The POTUS hit Twitter hard Friday morning with a salvo aimed at ESPN and its anchor Jemele Hill, who called Trump a white supremacist earlier on the platform. “ESPN is paying a really big price for its politics (and bad programming). People are dumping it in RECORD numbers,” Trump exclaimed.
Facebook enabled advertisers to target users with an anti-Semitic bent, a ProPublica investigation has found. An algorithm — not people — created the anti-Semitic categories, and Facebook removed them as soon as they became aware of them.
Hulu CEO Mike Hopkins says his service’s bid for an Emmy via “The Handmaid’s Tale” could help draw new subscribers and hold on to current ones. Hulu will spend about $2.5 billion on content this year, part of an arms race that includes fellow streaming services Netflix and Amazon.
A new survey of nearly 50 WAN-IFRA members finds Facebook is responsible for an average of just 7% of their digital revenue, and a quarter of publishers queried said they received no direct revenue from the platform at all. The report estimates that puts Facebook lower than other platforms including Google, YouTube and Spotify in terms of how much revenue is shared back with publishers.
There’s a growing push by traditional TV companies to launch direct-to-consumer apps and services, with Disney the latest to announce plans. The subscriber numbers for these services are growing nicely, but the contribution they’re making to overall revenues for their parent companies are still pretty marginal — for now.
CBS Corp. intends to launch a streaming-video sports outlet that will be more newsy and less focused on commentary programs, the company’s CEO Leslie Moonves said Thursday, while taking pains to demonstrate CBS’s business acumen compared to that of rivals like Walt Disney, Comcast, Netflix and 21st Century Fox.
Chainsaw Nun And Other TV News On Facebook
Streamroot, a developer of OTT video optimization technologies, has secured an additional $3.2 million in funding from existing and new partners, bringing the company’s total financing to $6 million.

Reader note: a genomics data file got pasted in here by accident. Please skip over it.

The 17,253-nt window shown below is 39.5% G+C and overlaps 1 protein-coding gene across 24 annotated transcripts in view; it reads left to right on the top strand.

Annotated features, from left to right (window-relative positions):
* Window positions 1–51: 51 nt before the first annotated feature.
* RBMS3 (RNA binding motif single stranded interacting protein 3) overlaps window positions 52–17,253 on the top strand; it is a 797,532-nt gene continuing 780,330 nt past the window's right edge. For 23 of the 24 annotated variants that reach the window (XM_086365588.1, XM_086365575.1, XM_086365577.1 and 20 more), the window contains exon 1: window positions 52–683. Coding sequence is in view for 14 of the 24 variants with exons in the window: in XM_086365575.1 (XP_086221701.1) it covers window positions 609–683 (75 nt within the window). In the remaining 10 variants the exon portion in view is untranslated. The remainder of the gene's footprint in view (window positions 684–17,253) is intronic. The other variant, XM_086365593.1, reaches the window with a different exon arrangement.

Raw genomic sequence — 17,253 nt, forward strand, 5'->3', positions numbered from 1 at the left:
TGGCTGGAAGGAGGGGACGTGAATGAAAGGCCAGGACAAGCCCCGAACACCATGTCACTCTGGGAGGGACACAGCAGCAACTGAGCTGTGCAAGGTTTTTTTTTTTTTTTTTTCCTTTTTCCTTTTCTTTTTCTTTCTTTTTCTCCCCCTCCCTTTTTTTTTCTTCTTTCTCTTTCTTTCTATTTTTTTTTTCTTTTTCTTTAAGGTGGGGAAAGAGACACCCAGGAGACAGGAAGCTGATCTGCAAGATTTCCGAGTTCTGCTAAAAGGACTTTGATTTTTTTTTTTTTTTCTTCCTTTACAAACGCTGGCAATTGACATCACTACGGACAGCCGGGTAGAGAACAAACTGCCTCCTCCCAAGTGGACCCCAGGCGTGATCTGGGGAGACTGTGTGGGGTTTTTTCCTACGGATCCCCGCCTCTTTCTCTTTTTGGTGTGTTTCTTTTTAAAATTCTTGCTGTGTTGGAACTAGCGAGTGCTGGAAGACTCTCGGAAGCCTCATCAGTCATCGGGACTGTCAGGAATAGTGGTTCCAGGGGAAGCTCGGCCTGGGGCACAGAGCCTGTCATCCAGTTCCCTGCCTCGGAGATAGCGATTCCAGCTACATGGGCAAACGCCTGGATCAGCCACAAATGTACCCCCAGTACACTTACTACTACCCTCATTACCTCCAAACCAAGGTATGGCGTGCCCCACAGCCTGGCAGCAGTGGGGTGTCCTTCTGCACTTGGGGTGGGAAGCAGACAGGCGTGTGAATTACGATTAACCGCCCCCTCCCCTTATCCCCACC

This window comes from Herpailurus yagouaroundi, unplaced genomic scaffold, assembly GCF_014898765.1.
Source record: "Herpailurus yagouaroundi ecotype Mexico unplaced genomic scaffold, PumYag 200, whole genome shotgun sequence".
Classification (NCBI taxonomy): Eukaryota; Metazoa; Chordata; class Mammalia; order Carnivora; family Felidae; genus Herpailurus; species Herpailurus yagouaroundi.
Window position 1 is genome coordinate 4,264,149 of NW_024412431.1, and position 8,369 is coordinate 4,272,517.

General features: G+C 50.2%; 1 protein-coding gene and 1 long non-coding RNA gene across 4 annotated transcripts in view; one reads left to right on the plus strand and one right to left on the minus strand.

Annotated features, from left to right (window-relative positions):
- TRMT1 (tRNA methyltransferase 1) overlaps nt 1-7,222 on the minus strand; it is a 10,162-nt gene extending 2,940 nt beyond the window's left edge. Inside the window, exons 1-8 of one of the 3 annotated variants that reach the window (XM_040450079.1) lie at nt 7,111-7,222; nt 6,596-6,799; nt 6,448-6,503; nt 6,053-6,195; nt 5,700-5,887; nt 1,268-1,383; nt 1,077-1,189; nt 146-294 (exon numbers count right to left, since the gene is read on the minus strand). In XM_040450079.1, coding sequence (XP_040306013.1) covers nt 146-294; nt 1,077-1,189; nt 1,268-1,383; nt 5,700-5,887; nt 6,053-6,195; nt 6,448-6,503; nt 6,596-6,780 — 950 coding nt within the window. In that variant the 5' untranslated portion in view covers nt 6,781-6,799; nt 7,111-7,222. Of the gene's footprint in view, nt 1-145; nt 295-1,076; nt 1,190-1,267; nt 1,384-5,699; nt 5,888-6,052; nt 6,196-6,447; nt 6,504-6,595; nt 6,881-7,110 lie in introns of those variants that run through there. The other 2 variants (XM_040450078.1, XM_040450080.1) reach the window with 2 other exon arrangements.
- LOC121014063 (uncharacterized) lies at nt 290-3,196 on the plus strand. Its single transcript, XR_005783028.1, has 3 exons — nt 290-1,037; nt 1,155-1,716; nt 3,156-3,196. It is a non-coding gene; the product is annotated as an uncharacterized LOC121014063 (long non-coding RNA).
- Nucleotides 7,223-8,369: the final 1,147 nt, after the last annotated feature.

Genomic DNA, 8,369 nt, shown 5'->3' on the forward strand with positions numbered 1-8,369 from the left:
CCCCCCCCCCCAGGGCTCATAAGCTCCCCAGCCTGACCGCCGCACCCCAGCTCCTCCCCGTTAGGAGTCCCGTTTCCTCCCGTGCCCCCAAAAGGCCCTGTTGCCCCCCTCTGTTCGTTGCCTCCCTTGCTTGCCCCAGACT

Although most people do not go to Facebook intentionally seeking their news, it’s inevitable that the average user will stumble upon an article. Whether it’s credible or fake, that’s another story. So the value of news stations and journalists using Facebook to reach viewers is obviously invaluable. But what about other non-newsy social media? Snapchat, Instagram and Pinterest should not be ignored.
Russia’s effort to influence U.S. voters through Facebook and other social media is a “red-hot” focus of special counsel Robert Mueller’s investigation into the 2016 election and possible links to President Donald Trump’s associates, according to U.S. officials familiar with the matter.
As Facebook ramps up its new “in-stream” video advertising, the social media company is attempting to avoid the brand safety headaches that have plagued rivals such as YouTube in recent months.
With a price starting at $999 and a host of new features, the phone will be a big test for both Apple and consumers. Will people be willing to shell out really big bucks for a relatively fragile device that’s become an essential part of daily life? On Tuesday, CEO Tim Cook called the iPhone X “the biggest leap forward” since the first iPhone.